A New York state hunter could only kill only one deer per season, which had to be a male buck with antlers. Starting in 1919, a hunter could kill two deer, including a male buck or a female doe. Would that decimate the animal’s population?
Even some hunters were opposed to the new law, for that very reason:
Most of the real sportsmen were opposed to allowing does to be shot, for they well knew that if the does were killed off, it would not be long before the last deer would be gathered in from the Adirondacks. But the demands of promiscuous hunters had sway. The law was passed.
Those fears didn’t come to pass. In fact, the opposite occurred.
In 1919, a census found there were “not more than 50,000 deer in New York State.” But by 2018, there were about 1 million. Hunters kill about a quarter-million deer in the state each year, including 227,787 in 2018. Yet the animal’s population has remained roughly steady.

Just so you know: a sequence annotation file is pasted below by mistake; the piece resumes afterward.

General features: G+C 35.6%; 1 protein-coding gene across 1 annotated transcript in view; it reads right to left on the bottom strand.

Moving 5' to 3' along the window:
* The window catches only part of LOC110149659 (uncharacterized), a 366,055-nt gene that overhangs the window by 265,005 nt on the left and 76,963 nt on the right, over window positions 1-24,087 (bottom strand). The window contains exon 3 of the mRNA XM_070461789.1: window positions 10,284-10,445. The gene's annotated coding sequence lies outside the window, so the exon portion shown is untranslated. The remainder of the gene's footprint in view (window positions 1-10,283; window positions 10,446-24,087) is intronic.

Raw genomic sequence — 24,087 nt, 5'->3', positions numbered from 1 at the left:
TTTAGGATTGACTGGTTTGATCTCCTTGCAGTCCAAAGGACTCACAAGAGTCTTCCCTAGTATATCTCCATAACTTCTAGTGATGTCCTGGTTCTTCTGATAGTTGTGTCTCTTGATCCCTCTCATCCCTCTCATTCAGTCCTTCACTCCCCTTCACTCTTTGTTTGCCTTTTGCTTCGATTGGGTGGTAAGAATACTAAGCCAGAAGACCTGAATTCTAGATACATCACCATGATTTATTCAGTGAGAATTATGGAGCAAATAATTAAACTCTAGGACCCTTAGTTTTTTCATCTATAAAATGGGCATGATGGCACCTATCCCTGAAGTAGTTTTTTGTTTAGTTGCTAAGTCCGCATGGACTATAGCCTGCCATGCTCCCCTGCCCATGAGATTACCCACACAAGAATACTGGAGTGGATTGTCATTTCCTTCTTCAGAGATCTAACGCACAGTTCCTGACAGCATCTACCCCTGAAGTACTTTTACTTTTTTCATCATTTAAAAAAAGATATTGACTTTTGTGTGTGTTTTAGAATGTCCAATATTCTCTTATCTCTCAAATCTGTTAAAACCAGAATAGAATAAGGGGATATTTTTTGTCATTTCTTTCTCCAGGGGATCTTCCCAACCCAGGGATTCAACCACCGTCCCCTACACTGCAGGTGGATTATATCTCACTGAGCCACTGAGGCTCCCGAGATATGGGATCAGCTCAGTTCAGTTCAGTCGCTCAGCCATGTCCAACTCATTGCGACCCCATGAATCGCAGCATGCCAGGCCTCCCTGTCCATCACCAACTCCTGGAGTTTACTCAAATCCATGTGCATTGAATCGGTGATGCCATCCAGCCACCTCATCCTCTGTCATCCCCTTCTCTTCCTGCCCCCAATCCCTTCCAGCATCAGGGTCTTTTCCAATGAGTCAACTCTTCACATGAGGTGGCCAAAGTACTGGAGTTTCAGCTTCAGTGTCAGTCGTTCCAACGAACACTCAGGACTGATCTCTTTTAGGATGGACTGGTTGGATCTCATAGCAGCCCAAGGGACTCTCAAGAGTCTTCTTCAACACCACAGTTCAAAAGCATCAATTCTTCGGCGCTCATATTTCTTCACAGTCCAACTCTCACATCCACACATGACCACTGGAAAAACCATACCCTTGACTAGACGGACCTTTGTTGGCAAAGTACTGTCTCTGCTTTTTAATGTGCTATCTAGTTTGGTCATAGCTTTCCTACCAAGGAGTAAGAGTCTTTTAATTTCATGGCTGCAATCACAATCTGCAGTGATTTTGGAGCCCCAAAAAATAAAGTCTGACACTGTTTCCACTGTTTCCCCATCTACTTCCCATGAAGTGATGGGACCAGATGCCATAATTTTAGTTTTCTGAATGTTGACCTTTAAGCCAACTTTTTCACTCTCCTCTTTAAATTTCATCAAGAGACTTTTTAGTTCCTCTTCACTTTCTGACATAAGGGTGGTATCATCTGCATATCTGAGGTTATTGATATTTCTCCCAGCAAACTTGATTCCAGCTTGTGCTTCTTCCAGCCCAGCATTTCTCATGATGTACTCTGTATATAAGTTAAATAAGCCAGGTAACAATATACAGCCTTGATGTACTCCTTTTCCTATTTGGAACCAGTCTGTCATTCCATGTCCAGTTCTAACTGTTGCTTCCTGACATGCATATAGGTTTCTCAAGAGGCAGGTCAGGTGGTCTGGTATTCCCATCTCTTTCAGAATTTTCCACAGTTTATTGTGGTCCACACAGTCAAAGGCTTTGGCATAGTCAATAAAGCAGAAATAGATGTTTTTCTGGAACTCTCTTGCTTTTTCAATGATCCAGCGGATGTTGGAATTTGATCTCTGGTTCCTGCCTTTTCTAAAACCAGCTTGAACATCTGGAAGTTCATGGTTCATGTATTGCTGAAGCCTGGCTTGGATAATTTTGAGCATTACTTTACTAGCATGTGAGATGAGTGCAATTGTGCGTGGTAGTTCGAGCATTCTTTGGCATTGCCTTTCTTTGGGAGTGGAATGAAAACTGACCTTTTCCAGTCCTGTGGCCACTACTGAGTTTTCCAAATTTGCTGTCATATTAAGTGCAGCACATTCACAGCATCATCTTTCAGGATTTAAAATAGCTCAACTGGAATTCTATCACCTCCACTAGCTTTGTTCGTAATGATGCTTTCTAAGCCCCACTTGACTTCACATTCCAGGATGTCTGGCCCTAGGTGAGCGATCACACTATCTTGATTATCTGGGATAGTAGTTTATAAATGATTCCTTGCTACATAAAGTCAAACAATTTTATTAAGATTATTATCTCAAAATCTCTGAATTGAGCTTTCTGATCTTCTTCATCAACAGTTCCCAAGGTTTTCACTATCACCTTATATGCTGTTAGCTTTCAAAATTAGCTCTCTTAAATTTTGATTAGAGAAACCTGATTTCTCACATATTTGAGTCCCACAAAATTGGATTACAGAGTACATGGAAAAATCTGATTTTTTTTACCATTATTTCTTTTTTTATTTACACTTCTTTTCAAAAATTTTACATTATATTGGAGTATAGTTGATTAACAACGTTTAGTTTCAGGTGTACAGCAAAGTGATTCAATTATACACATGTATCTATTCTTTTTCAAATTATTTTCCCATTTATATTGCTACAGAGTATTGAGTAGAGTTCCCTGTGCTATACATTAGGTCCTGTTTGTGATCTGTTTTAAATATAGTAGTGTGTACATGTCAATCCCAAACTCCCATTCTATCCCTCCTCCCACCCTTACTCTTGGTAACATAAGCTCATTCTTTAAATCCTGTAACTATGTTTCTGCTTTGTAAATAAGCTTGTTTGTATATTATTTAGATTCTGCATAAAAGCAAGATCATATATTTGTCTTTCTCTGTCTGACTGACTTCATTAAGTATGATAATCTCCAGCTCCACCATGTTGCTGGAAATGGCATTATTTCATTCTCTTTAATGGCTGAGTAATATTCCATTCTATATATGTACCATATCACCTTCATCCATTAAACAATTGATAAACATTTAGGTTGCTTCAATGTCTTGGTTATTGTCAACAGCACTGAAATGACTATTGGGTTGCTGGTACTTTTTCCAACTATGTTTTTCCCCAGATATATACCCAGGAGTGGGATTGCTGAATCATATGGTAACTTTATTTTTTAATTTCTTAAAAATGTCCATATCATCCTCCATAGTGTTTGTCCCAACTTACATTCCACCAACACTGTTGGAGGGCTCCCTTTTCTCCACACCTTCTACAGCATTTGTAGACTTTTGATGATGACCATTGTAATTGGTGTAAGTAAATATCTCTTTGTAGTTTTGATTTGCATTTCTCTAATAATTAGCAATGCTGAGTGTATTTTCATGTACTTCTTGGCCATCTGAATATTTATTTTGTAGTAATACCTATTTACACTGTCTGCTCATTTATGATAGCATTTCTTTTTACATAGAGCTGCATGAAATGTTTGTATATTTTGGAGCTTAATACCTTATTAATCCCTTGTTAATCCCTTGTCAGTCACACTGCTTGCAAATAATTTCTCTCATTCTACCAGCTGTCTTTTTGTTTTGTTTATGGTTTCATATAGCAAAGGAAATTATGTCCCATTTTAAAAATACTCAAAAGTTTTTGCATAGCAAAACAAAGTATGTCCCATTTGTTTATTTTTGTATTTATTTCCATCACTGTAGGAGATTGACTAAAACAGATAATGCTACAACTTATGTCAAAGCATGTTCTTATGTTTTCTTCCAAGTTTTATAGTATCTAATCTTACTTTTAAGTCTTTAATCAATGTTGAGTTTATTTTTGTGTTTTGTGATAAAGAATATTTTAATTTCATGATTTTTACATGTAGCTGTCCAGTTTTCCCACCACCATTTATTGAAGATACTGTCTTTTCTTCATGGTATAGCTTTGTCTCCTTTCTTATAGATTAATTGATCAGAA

As Oak Duke wrote for the Evening Tribune in upstate New York:
Long gone is the attitude of 50 years ago when there were few deer compared to now. A sighting, let alone a successful hunt, was more of a rarity. Now deer have become ubiquitous, a common sight, if not a serious bother to motorists, farmers, and outdoors recreationists worried about ticks.
Open Season Threatens the Extinction of Deer: Hunters Permitted by New Law to Kill Does as Well as Bucks–Quail Still Protected, but Fight for End of Restrictions Is in Prospect
Published: Sunday, November 16, 1919